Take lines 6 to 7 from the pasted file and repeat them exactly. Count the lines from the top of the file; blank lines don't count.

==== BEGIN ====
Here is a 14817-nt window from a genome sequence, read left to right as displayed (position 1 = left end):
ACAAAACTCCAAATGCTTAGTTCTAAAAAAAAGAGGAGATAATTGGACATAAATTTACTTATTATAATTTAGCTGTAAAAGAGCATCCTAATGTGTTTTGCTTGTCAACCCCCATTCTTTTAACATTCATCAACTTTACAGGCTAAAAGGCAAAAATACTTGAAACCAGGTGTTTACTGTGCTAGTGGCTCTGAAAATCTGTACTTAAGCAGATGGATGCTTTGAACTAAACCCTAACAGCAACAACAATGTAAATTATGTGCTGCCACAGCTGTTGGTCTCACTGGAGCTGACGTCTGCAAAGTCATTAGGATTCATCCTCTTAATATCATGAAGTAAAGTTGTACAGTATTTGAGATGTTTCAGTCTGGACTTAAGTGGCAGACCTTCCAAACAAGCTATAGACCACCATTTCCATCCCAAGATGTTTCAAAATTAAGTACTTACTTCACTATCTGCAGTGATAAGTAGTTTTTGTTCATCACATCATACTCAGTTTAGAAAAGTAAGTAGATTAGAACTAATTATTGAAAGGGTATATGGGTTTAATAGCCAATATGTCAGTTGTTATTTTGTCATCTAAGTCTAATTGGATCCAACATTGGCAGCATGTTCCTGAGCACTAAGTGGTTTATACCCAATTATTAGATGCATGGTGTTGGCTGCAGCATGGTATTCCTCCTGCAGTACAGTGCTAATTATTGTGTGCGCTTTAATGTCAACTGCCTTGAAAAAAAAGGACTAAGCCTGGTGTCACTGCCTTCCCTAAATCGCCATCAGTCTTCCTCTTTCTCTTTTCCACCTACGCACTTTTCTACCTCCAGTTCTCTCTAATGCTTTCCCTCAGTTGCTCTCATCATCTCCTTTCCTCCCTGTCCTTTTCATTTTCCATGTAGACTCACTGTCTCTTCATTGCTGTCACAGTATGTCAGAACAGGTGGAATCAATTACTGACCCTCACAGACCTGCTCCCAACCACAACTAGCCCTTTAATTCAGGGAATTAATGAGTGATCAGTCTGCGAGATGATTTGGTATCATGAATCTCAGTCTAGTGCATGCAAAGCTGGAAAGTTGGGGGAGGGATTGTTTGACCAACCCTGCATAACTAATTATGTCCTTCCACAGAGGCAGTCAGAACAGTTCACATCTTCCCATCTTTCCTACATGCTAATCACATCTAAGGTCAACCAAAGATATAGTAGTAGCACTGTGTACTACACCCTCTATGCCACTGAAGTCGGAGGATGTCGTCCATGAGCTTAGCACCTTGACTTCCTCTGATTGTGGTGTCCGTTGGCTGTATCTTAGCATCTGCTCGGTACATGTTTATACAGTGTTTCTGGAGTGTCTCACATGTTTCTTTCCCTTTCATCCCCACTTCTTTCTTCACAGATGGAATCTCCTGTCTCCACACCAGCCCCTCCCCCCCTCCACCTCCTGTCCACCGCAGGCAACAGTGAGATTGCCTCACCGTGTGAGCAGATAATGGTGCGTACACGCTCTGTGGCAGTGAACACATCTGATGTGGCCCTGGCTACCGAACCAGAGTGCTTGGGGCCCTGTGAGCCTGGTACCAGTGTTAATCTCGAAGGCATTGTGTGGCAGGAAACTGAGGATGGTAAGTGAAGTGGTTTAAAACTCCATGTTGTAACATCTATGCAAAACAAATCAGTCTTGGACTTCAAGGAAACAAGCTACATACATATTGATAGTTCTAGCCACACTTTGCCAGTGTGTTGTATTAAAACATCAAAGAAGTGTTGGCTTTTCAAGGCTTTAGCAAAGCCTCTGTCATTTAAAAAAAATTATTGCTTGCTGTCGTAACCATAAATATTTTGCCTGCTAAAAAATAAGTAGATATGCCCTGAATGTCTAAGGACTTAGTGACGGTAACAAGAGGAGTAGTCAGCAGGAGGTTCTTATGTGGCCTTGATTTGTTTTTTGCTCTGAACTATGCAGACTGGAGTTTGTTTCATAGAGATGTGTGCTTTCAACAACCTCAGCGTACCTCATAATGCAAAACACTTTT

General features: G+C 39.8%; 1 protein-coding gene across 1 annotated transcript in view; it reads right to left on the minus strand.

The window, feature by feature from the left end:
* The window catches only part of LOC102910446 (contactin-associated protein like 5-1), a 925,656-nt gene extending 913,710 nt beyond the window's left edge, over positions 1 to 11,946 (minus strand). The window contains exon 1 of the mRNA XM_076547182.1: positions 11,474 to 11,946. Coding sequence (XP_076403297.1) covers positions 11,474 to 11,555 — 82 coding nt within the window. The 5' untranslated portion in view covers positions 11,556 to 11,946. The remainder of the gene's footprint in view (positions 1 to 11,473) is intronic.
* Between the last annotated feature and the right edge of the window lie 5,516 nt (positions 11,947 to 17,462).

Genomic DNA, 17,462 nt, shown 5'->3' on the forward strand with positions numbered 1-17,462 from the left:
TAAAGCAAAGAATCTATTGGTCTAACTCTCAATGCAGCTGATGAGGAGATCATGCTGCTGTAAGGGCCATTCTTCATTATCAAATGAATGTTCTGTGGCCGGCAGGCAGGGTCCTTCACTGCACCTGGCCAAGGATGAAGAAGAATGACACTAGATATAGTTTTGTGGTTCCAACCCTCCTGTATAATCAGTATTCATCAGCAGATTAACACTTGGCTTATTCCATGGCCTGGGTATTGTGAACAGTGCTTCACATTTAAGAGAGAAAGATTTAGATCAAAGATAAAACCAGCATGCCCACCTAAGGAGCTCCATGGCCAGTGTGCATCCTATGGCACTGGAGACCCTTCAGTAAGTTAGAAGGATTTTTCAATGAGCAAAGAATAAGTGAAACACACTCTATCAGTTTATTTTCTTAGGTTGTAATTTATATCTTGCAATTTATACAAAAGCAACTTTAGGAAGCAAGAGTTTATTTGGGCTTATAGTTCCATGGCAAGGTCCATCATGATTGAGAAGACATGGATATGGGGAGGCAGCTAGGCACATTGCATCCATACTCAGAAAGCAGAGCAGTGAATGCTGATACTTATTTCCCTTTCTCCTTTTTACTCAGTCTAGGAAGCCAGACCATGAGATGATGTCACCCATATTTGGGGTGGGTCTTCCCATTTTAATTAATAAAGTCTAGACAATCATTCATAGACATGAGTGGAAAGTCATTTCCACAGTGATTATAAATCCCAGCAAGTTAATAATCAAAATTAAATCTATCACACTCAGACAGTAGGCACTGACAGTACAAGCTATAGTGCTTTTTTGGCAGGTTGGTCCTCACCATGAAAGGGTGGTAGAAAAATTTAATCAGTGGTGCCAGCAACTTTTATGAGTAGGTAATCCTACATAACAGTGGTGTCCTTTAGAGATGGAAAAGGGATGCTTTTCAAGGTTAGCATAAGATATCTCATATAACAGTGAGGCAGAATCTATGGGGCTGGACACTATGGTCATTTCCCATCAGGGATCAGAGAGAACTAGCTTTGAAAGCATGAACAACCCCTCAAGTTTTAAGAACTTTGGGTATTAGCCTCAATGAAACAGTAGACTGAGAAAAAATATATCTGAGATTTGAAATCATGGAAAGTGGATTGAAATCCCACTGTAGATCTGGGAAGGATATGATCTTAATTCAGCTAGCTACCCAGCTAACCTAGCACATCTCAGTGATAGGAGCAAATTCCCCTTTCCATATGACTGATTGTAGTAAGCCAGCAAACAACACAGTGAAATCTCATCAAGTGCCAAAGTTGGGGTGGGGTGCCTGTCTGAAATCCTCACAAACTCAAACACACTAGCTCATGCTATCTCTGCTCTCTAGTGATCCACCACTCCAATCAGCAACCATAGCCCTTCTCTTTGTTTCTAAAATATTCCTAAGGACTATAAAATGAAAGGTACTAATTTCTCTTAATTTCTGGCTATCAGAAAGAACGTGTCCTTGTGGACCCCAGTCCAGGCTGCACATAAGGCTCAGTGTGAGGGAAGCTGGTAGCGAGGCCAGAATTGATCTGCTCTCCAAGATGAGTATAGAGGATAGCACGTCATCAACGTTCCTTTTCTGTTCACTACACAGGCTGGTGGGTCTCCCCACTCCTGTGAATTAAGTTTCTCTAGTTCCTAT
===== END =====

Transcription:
* Between the last annotated feature and the right edge of the window lie 5,516 nt (positions 11,947 to 17,462).

Genomic DNA, 17,462 nt, shown 5'->3' on the forward strand with positions numbered 1-17,462 from the left: